A web page with only old cameras is here:


... using the 7D, which is the closest to the R5 (4.3um pixel), setting F/22 shows a very large Airy disc. Compare that to F/1.4. Then there's the interferance pattern (not shown by that web page.)

The ability to record fine detail drops as the aperture narrows.
 

usern4cr

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Could somebody please "illuminate" me on this particular issue?
Look down the barrel of the RF 800mm f11 lens (which has NO adjustable iris blades as it is always "wide open").
It looks like (to me) the light bundle is around 5/8" or so wide, visually.
Now I don't know for a fact how narrow the smallest light bundle is at the circular fixed iris, or pupil. Does anyone know the size of it?
If the fixed pupil is in the range of 5/8" or so, then how could light be appreciably affected by diffraction since that's such a big hole?
 
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Several problems with this demonstration. First and foremost, light does NOT bend. And discussion of light that justifies some light property by saying that light "bends" is automatically incorrect. Period. Second, using liquid wave tables or sound waves to describe what the action of electromagnetic radiation is like is not really representative.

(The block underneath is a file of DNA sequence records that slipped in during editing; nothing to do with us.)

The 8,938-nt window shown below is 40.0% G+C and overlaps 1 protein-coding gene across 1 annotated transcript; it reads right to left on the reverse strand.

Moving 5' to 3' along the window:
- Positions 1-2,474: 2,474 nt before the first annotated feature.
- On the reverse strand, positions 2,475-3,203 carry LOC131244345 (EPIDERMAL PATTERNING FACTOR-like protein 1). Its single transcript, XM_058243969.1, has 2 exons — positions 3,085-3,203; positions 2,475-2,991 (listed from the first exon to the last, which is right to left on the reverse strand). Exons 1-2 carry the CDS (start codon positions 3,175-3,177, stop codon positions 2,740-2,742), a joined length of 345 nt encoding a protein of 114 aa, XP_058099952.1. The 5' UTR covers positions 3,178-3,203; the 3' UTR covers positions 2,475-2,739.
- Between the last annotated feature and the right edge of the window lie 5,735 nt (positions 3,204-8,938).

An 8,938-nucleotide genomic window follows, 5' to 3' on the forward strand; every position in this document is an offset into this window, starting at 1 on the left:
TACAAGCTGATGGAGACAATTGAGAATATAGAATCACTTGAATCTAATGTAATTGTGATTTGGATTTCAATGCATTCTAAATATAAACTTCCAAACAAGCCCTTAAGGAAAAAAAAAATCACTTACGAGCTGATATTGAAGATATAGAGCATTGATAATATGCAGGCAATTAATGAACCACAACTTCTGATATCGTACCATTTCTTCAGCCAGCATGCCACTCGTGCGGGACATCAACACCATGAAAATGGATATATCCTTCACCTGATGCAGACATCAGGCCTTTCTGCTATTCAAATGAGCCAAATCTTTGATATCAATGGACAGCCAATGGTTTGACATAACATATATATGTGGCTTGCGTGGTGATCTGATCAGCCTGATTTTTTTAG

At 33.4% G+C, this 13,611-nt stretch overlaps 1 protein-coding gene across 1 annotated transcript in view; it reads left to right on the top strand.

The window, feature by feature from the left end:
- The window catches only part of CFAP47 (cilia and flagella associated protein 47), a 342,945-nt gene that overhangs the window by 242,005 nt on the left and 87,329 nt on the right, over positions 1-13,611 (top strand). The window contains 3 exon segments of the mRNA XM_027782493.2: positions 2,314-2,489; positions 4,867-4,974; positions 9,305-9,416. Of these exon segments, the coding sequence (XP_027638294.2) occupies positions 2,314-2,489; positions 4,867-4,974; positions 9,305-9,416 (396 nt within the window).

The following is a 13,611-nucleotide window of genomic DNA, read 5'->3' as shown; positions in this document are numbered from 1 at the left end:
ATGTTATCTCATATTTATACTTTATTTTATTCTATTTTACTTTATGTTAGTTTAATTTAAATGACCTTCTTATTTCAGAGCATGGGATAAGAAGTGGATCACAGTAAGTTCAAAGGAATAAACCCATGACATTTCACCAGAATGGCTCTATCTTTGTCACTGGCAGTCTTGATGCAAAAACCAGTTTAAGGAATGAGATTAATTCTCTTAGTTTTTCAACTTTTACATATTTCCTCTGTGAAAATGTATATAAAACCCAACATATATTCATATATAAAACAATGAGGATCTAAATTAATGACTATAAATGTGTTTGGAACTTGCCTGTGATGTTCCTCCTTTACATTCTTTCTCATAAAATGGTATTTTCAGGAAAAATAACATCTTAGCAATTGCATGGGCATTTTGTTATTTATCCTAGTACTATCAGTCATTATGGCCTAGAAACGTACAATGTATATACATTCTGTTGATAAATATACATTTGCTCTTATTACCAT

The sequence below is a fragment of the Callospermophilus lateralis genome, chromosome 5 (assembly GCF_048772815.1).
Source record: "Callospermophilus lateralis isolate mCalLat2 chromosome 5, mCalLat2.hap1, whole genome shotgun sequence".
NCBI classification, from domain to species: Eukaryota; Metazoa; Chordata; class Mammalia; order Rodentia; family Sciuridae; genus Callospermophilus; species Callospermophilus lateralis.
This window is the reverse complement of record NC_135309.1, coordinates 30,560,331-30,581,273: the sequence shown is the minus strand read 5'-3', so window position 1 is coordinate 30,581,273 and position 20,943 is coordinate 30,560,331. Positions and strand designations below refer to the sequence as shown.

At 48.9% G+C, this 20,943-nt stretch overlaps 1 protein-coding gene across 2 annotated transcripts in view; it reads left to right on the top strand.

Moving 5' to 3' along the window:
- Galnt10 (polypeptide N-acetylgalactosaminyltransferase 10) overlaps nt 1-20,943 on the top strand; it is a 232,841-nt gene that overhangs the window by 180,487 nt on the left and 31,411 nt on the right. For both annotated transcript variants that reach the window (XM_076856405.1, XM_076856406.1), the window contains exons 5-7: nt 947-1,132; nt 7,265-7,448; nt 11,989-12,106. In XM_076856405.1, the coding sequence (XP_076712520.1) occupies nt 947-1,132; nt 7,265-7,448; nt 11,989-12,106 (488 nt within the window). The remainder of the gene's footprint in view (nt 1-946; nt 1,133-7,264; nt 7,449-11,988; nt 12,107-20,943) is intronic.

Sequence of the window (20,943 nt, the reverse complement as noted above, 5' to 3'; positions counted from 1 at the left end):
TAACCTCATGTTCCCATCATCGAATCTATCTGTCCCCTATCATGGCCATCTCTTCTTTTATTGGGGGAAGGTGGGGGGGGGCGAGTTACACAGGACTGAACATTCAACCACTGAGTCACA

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privatebydesign

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Could somebody please "illuminate" me on this particular issue?
Look down the barrel of the RF 800mm f11 lens (which has NO adjustable iris blades as it is always "wide open").
It looks like (to me) the light bundle is around 5/8" or so wide, visually.
Now I don't know for a fact how narrow the smallest light bundle is at the circular fixed iris, or pupil. Does anyone know the size of it?
If the fixed pupil is in the range of 5/8" or so, then how could light be appreciably affected by diffraction since that's such a big hole?